Everyday social media play a big role in evolving the way we communicate, offering brands new solutions to create a relationship and to build value together with people they involve. This continuous chance pushes us to change the way we think about communication channels, too.
Historically, there have been two big channel categories: owned media (directly controlled by a brand, e.g. websites) and paid media (bought by the brand, e.g. banners).
Thanks to social web, brands have discovered many new ways to establish and nurture a relationship: word of mouth, user's channels and social networks, for instance. These channels aren't controller or "bought" by brands. It has become necessary to introduce a third category: earned media. These channels see people as a channel.
An excellent comparative analysis of these channels is summarized in this table, published in a post by Sean Corcoran.
One of the most interesting characteristics of social media is the speed at which changes happen. This classification, that has been published in December 2009, can already be integrated with a new category that's developing: promoted media.
What is promoted media?
Promoted media is a category of communication channels that are activated by an investment (promotion) by the brand, but that are completely realized only through conversation and interaction. They are very close to the concept of "earned" because they need to earn, through content and conversation, the right to spread. They are also close to paid media because an investment (even if smaller than in paid media) is needed to activate the conversation.
Today we can already see examples of promoted media: promoted tweets, promoted accounts and promoted trends by Twitter,
in which a message gains importance only if it's relevant for the user and only if it stimulates positive reactions by people who get in touch with it. A promoted tweet that gets few mentions, interactions or retweets will never spread. Facebook Ads can be used as "promoted" media, too, if they're used as the starter for a conversation.
It becomes very important for brands to be able to communicate through a conversation (and not just through broadcast messages). This kind of media have many benefits, for instance: the activation of long term relaitonships, not just a short term interaction related to a campaign. This solutions also stimulate advocacy (for the message, the product, or the brand itself).
The challenge for brands will be to create conversations, not just messages as an effective way to reach people. These conversations will still live on earned media, but through the concept of promoted media they'll be able to spread quickly and farther.
The "media" scenario
This visual is intended to summarize the scenario of "media", positioning promoted media, too.
What do you think about this evolution? What kind of impact will it have on everyday communication by brands? Are there other examples of promoted media that are very effective?
We live in a world that offers so many solutions for people to connect with each other. Finding relevant ways for brands to build a relationship with them is becoming something that can be defined somewhere between science and art, the former being the whole research effort, the latter being planning and creative activity.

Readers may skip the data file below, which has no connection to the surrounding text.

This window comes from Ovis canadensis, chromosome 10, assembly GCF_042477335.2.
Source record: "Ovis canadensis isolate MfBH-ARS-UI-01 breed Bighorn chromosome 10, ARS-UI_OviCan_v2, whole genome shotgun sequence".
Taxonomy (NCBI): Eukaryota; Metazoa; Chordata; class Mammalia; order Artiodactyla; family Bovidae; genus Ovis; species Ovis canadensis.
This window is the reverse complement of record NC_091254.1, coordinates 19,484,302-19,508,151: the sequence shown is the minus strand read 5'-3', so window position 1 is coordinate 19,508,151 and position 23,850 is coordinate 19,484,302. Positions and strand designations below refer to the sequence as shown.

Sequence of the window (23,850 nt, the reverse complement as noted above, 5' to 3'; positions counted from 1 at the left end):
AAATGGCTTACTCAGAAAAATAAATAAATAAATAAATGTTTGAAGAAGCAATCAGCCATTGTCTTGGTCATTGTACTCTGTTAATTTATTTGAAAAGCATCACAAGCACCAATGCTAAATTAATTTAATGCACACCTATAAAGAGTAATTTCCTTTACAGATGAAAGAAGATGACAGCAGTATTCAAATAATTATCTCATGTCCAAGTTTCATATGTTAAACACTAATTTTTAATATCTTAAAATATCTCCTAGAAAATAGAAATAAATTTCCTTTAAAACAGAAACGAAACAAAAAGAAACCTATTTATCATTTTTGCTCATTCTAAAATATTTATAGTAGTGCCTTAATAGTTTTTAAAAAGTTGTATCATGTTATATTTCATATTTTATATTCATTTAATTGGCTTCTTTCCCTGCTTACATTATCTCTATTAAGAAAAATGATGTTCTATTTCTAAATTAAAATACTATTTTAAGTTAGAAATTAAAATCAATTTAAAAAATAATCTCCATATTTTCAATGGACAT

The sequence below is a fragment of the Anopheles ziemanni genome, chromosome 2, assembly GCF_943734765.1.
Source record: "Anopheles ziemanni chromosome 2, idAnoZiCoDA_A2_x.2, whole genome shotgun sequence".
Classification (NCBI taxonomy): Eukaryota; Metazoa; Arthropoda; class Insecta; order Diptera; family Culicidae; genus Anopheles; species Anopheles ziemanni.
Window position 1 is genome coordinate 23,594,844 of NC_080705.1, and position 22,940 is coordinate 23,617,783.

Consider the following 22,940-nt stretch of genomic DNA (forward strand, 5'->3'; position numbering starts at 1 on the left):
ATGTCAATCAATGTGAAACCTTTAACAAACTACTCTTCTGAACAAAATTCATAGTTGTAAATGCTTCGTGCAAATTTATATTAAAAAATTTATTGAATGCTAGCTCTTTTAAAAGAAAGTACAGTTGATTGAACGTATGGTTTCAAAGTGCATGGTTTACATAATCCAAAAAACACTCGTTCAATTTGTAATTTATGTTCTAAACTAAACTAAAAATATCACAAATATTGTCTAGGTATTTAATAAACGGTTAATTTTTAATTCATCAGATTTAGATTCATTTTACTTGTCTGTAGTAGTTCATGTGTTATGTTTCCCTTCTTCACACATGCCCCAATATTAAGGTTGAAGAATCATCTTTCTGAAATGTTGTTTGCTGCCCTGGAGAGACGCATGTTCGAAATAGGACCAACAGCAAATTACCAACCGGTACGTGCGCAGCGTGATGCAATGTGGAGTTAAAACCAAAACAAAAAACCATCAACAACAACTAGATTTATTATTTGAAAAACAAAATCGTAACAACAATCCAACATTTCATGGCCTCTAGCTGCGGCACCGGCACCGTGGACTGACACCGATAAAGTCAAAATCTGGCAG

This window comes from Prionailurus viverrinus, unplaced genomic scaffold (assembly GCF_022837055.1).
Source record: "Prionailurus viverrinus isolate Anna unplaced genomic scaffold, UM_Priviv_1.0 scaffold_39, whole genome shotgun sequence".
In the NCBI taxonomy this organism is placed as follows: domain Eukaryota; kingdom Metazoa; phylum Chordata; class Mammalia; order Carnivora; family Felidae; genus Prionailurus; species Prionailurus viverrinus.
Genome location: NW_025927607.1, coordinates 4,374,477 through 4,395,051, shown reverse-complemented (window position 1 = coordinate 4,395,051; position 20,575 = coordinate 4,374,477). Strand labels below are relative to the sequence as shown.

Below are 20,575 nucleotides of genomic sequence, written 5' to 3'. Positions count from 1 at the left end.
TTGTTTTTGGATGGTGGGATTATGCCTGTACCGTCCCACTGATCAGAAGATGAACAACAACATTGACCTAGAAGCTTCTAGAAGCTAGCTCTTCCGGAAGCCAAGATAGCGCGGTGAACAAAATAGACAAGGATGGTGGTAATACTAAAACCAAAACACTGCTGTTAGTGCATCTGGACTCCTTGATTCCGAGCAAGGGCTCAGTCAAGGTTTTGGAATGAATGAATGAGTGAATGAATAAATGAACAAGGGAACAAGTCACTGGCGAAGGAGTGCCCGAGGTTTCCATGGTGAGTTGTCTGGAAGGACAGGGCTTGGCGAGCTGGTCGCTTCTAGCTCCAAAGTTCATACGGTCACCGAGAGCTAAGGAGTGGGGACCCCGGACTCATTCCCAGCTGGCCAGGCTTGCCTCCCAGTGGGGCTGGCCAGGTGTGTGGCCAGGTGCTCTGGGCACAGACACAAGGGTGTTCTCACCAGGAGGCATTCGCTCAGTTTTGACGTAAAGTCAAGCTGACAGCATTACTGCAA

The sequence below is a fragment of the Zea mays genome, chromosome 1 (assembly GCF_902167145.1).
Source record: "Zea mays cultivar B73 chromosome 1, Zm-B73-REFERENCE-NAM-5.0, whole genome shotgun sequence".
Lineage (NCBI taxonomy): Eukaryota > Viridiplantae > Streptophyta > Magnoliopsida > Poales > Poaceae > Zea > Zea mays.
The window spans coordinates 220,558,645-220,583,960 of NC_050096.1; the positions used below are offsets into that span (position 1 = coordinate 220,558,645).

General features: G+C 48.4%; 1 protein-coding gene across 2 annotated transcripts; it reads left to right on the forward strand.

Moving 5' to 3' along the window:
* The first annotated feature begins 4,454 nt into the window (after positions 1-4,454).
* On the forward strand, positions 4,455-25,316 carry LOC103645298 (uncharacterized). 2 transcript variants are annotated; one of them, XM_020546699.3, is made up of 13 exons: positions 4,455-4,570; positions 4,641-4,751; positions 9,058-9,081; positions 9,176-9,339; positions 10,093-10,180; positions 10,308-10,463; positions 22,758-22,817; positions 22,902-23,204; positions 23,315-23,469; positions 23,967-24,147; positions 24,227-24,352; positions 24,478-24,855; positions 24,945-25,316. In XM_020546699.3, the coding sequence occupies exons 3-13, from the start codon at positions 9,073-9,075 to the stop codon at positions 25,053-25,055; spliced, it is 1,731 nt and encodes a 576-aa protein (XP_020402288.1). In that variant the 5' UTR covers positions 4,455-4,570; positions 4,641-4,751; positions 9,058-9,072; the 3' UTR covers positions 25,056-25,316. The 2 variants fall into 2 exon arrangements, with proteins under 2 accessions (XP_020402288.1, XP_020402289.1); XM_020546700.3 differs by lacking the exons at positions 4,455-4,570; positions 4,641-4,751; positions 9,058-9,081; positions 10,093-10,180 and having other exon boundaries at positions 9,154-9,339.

If you work for a brand and your job is not researching consumer behavior, chances are that you're noticing changes at a little slower pace. So it can be useful to build up a reminder about how things are changing for people who connect online today.
The bottom line is: your brand is not the star anymore. Don't expect people to treat it like this. People, particularly online, are willing to connect with brands and trust them but they're doing it their way. This trend strengthens everyday: while months and years ago brands wrote the rule for engagement, now the alternatives can be so many and so relevant that if a brand doesn't build a relationship in the way people need and want it, it's likely they will lose a great chance to build value with their "target".
Here are just a bunch of reminders from the past few days:
- People are not waiting for your brand to be ready. If your brand wants to engage with them, the only way is doing it their way. This also means being available when they need you. If your brand is available to nurture a conversation just a few hours a day, it might be a problem. Take a look at this research by Virtue, in which you can see that people are very active in conversation on Facebook also from 6PM to 11PM, not just workdays and from 9AM to 6PM. Are you considering this? Listen, monitor what people say to your brand and about your brand anytime and join the conversation right when they need you;
- People often interact with social media in largely unexpected ways. Here's why a demographic, psychographic and sociographic analysis of your target is so important. For instance, a recent research published by MarketingProfs, highlights that Gen-X information worker are the majority of people who use social networking for business. Not Gen-Y. This could also be because Gen-Y people use social media as embedded in their life, so they don't declare using them so much for work, just because social media is a constant element of their life. Anyway, it's important to be aware of the particular and ever-changing way people are interacting, and not to expect them to adapt too much to the way your brands want to interact;
- As Valeria Maltoni reminds us, the most influential thing a company can do to increase customer advocacy is have a strong customer service culture. Once again this shows how people are unlikely to adapt to your company's processes and habits without a good reason. One of the best way to motivate them to build something of value for and with your brand is providing an excellent customer service experience. This often starts on the most public place of all: social media. There's a very interesting report by RightNow about the impact of customer experience, take a look at it: it's about U.S. but has some interesting insights for every brand.
What do you think about this shift from being at the center of people's attention to being one side of a relationship? Do you notice it in your everyday life?